Vitamin B12 deficiency is a multifactorial condition caused by insufficient intake (nutritional deficiency) as well as acquired or inherited defects that disrupt B12 absorption, processing and trafficking pathways (functional deficiency). Methylcobalamin (MeCbl) serves as a coenzyme for the biosynthesis of methionine from homocysteine catalyzed by the cytosolic enzyme methionine synthase (MS). This reaction regenerates tetrahydrofolate (THF) from N5-methyl-tetrahydrofolate (N5-CH3-THF), which is essential for the de novo biosynthesis of nucleic acids. Adenosylcobalamin (AdoCbl) is required for the conversion of methylmalonyl-CoA to succinyl-CoA catalyzed by mitochondrial methylmalonyl-CoA synthase (MCM), an anaplerotic reaction that furnishes increased demands for the Krebs cycle and heme biosynthesis precursor succinyl-CoA.
Insufficient supply of B12 and genetic defects impairing its cellular processing and trafficking lead to the accumulation of homocysteine (Hcy) and methylmalonic acid (MMA), which enter circulation and give rise to hyperhomocystinemia and methylmalonic acidemia.
The recommended daily dose of B12 for adults is 2.4 μg per day (Institute of Medicine (US) Standing Committee on the Scientific Evaluation of Dietary Reference Intakes and its Panel on Folate, Other B Vitamins, and Choline, 1998), which is equivalent to the daily intake in the normal western diet. Malabsorption due to aging, poor nutrition and acquired defects in vitamin B12 metabolism are the leading causes of vitamin B12 deficiency worldwide. Inborn errors of vitamin B12 metabolism are rare.
Vitamin B12 deficiency is frequently under-diagnosed in pregnancy and in infants from mothers having insufficient levels of the micronutrient (Wheeler, 2008; Sarafoglou et al., 2011). Ensuring sufficient intake of vitamin B12 during pre-conception, pregnancy, and post-partum is strongly recommended (Bjørke Monsen et al., 2001; Rasmussen et al., 2001; Bjørke-Monsen et al., 2008; Hinton et al., 2010; Dayaldasani et al., 2014). Other populations at risk of developing vitamin B12 deficiency include the elderly, vegetarians and vegans, recipients of bariatric surgery (Majumder et al., 2013; Kwon et al., 2014) as well as those suffering from gastrointestinal diseases featuring ileal resections >20 cm (Battat et al., 2014). Certain medications such as metformin (Greibe et al., 2013b; Aroda et al., 2016) and proton-pump inhibitors (Howden, 2000; Wilhelm et al., 2013) may also transiently induce a status of cobalamin deficiency, which may be reversible upon completion of treatment and/or with oral vitamin B12 supplementation.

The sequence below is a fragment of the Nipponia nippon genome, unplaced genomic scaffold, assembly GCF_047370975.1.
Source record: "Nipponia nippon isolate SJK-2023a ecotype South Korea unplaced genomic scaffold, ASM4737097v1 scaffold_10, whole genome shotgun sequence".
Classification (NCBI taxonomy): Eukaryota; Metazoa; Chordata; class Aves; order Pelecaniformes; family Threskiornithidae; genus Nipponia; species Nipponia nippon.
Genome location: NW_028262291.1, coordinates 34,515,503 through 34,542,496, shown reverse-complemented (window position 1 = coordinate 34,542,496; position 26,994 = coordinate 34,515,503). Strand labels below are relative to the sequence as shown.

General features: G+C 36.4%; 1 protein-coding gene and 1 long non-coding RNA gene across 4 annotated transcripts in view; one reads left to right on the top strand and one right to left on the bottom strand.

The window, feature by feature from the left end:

Herein, we discuss three aspects of the assessment of B12 status: (1) The utility of metabolites used as biomarkers of vitamin B12 deficiency in neonates and adults, (2) The algorithms employed to predict subclinical and clinical B12 deficiency, and (3) Major challenges and diagnosis of vitamin B12 deficiency in special populations.
Serum Biomarkers of Vitamin B12 Deficiency: Strengths and Limitations
Total Serum Vitamin B12
The most direct assessment and perhaps preferred first-assay to determine vitamin B12 status is the measurement of total serum vitamin B12. This assay is widely available in clinical chemistry laboratories. Ranges for normal (>250 pmol/L), low (150–249 pmol/L), and acute deficiency (<149 pmol/L) vitamin B12 have been defined and are used in most clinical chemistry laboratories worldwide (Clarke et al., 2003; Selhub et al., 2008; Mirkazemi et al., 2012). One limitation of this biomarker is that it assesses total circulating vitamin B12, of which ~80% is bound to haptocorrin, and therefore, not bioavailable for cellular uptake. Another limitation of this assay lies in its unreliability to reflect cellular vitamin B12 status. Results from studies assessing serum and cellular vitamin B12 have shown that the levels of serum B12 do not always represent cellular B12 status (Carmel, 2000; Solomon, 2005; Devalia et al., 2014; Lysne et al., 2016). In particular, patients with inborn errors of vitamin B12 metabolism can present with normal or low serum values of the vitamin, while being deficient at the cellular level. Furthermore, functional vitamin B12 deficiency due to oxidative stress has been identified in elders exhibiting normal values of serum vitamin B12 (Solomon, 2015). Functional deficiency of vitamin B12 was corrected upon supplementation with cyanocobalamin (CNCbl), as judged by reduction in the serum levels of tHcy and MMA (Solomon, 2015). Thus, total serum B12 is not a reliable biomarker of vitamin B12 status when used alone. Nonetheless, this marker should not be considered obsolete as a number of studies show that total serum vitamin B12 may be helpful to predict prognosis and status of diseases featuring abnormally high vitamin B12 levels in serum (>650 pmol/L), such as cancer (Arendt et al., 2016) and autoimmune lymphoproliferative syndrome (ALPS) (Bowen et al., 2012).